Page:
Quad bike safety

Quad bikes (four-wheeled motorbikes) can be fun and useful, but you should consider safety issues before riding them for recreation or work.

  • On average, 15 people are killed each year in Australia while using quad bikes.
  • About half the fatalities involve recreational use.
  • Quad bikes are the leading cause of accidental death and injury on Australian farms.
  • Each year, an estimated 1,000 people using quad bikes receive injuries requiring hospital treatment.

For further advice about quad bike safety and regulations, contact Worksafe Tasmania (external link).

Understanding the danger

Quad bikes:

  • are not all-terrain vehicles
  • can easily roll over and cause fatal crush injuries, even when ridden by safety-conscious people
  • pose a particular risk for children and older people.

Ways to prevent quad bike injuries and deaths

When considering using a quad bike, think carefully about whether it is a suitable vehicle for your needs.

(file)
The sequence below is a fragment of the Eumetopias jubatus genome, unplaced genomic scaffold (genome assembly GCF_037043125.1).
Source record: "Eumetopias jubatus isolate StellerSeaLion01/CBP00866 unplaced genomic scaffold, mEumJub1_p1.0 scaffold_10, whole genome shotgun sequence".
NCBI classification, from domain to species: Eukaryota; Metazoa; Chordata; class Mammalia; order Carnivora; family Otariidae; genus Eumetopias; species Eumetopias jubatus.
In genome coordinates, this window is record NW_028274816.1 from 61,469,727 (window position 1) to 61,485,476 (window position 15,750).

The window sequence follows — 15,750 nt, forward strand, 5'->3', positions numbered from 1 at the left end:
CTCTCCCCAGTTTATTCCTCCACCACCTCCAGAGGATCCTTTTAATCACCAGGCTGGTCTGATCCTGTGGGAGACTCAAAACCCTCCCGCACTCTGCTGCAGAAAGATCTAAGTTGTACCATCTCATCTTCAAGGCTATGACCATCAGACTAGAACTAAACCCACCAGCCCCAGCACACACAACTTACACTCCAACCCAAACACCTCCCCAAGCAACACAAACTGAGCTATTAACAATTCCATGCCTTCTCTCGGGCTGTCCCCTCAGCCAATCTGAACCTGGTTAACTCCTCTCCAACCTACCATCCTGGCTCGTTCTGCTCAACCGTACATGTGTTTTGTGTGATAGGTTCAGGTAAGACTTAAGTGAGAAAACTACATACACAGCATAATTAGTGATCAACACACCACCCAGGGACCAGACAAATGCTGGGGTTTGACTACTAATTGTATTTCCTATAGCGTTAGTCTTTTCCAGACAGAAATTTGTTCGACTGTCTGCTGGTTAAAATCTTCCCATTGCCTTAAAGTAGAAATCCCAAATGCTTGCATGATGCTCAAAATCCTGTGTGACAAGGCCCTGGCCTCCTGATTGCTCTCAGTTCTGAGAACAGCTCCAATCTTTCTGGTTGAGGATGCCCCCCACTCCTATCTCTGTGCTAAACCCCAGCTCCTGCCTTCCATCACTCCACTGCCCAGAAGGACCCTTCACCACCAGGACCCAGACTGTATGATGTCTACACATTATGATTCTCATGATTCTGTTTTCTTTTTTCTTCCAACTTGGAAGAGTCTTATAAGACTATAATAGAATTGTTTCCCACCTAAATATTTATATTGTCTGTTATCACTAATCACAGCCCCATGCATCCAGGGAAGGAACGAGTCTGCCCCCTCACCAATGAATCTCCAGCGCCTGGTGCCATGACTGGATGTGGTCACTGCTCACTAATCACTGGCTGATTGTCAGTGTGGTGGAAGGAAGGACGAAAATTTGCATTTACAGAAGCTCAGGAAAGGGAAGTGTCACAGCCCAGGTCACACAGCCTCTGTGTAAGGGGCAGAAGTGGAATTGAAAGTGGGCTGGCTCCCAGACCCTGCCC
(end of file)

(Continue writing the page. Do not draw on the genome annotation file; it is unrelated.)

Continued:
To improve safety when using a quad bike you should:

  • select a machine that has a low risk of rollover
  • block off access to areas such as rough terrain or slopes
  • install a tested rollover or crush protection device
  • undertake a registered quad bike training course
  • ride on familiar tracks and beware of obstacles
  • always wear a helmet and ride at a safe speed.

Do not:

  • allow people aged under 16 to use quad bikes of any size
  • carry passengers
  • carry heavy loads or overload a quad bike. They become more unstable and may roll
  • operate on rough terrain or slopes
  • exceed towing limits
  • operate a quad bike while under the influence of drugs or alcohol.

Quad Bike Safety Taskforce

On 4 January 2017 the Quad Bike Safety taskforce released an issues paper calling for submissions in response to a range of questions in relation to Quad Bike Safety in Tasmania - Issues Paper (pdf, 507.4 KB)

The paper identified the following key areas for potential action to improve quad bike safety in Tasmania:

  • Increasing rider awareness of risks
  • Improving rider skills
  • Greater rider protection
  • Government-led action

Further details as to the outcomes of the review will be provided at a later date.


The following submissions have been received by the Taskforce, and are published as part of the review process.

Submissions closed on 28 February 2017.

Updated: 16 Aug 2022

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